The Beth Am Women have scheduled “A Conversation with Author Maggie Anton” 7:30 p.m. Nov. 20 at Congregation Beth Am, 26790 Arastradero Road, Los Altos Hills.

Anton, winner of the 2012 National Jewish Book Award for Fiction, will discu...

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Magazine

Christmas At Our House home tour celebrates 26 years

Christmas At Our House home tour celebrates 26 years


Courtesy of Christopher Stark
Homes on the St. Francis High School Women’s Club’s Christmas at Our House Holiday Home Tour showcase a variety of architectural styles.

The days grow short on sunshine but long on nostalgia as the holidays approach...

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Complex LEGO towns turn local students into Kidizens


Courtesy of Kidizens
Kidizens participants make decisions that affect the operations of their LEGO cities. Students attend the program’s city council meeting.

Using more than a million LEGO pieces and 1,000 square feet of green space, local students have the opportunity to create, manage and oversee their own cities through Kidizens, an after-school program offered in Los Altos.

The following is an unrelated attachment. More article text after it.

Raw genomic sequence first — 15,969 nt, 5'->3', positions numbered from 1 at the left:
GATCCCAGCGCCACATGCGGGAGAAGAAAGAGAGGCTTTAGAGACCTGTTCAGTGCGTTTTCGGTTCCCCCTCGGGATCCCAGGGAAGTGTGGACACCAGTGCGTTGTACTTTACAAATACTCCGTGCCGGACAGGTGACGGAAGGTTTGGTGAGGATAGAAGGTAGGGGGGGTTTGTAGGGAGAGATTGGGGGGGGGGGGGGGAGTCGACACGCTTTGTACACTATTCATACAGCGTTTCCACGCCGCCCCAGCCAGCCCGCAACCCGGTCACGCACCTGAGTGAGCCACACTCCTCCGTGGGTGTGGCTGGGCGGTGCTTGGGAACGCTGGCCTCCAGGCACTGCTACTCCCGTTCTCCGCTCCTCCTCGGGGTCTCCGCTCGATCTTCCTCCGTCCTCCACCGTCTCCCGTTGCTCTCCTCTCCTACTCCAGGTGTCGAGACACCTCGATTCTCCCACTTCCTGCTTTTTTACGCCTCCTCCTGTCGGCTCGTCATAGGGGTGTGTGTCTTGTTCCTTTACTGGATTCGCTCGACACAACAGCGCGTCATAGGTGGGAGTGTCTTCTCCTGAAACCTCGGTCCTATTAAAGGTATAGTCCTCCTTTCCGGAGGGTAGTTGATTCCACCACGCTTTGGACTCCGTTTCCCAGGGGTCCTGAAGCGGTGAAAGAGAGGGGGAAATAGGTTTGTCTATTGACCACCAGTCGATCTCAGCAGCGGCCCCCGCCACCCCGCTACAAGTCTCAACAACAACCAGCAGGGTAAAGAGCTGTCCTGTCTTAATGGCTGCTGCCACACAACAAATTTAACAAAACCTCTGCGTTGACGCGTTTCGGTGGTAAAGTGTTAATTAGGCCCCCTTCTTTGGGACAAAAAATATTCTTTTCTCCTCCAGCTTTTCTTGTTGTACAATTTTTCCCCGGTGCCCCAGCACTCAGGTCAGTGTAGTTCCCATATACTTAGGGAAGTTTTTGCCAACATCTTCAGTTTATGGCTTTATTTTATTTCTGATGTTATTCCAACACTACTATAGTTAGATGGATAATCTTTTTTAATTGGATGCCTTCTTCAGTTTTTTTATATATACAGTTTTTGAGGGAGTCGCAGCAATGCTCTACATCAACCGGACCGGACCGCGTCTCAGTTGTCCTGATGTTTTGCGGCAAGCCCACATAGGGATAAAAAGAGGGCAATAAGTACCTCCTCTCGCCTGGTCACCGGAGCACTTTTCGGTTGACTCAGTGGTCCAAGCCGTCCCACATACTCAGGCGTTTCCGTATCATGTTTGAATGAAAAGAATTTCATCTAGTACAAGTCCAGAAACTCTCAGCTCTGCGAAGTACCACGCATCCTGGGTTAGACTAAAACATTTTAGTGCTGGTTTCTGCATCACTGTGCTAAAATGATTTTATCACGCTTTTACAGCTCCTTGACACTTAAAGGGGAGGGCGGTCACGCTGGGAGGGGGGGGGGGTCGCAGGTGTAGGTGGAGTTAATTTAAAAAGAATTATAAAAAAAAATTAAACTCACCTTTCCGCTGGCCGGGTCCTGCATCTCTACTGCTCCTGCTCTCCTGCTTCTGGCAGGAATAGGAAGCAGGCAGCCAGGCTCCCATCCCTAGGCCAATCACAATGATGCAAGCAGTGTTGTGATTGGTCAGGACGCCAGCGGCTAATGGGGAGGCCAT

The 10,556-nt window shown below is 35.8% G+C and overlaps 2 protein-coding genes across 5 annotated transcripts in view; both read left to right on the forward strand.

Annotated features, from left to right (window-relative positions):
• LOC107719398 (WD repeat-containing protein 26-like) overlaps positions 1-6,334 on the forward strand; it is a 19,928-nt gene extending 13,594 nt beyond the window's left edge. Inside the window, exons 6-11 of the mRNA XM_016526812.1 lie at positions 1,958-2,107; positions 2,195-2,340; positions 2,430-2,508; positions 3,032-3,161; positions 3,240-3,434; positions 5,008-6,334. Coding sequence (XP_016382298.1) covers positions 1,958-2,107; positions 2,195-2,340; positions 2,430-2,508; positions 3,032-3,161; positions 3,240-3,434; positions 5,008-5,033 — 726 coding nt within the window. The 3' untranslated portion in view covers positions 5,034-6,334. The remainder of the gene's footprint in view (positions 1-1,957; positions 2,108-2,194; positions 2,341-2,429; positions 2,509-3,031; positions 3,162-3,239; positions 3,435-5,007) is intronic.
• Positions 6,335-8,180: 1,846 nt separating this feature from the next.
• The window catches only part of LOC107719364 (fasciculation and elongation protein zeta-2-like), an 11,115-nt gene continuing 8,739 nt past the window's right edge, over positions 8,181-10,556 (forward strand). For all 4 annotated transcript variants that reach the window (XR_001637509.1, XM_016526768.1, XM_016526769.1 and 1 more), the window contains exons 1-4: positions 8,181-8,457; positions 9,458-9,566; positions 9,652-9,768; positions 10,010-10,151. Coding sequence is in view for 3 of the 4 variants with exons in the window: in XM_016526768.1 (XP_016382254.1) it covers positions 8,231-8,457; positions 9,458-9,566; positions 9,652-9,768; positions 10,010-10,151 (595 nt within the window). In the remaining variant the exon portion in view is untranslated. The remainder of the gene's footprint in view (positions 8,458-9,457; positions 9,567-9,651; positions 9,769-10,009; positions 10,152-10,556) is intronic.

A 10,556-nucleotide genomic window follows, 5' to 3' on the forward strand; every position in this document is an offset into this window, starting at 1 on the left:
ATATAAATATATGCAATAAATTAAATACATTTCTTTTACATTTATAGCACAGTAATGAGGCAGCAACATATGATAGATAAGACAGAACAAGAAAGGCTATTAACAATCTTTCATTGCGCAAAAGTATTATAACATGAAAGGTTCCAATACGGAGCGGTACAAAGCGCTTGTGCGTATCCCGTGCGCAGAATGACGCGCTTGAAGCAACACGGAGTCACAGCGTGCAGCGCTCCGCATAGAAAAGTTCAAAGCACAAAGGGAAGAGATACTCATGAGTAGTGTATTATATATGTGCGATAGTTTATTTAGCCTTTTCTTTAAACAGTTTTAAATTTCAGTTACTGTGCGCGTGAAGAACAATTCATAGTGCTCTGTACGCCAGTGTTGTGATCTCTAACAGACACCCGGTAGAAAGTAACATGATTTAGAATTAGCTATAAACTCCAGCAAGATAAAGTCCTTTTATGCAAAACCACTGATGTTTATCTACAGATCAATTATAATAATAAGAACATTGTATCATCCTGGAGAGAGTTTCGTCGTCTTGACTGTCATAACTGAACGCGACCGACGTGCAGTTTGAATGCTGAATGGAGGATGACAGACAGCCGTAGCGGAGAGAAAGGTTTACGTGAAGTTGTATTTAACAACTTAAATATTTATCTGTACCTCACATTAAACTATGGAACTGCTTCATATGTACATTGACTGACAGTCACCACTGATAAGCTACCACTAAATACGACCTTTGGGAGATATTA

At the start of the program, students ages 8-12 – dubbed “kidizens” – are tasked with creating their own LEGO cities from a space that contains only LEGO grass, water and mountains. The program offers different sessions each day of the week, with every class governing their own city within a larger Kidizens state.

“Each group of kids builds one city among these multiple cities,” said Prerana Vaidya, CEO of the program. “The cities and students are interacting with each other. The kids build different infrastructure projects, come up with laws and policies – it’s a very dynamic system.”

The Kidizens’ economy uses its own currency, the LEGO Dot. Each child begins with 1,200 Dots. Right away, the new Kidizens will have to make some difficult choices. With a limited bank account, they are charged with designing and constructing their new homes. The bigger or higher the house, the more Dots it will cost.

The city treasury storehouses the Dots. The more buildings the city constructs, the more taxes it will need to take from each kidizen’s bank account.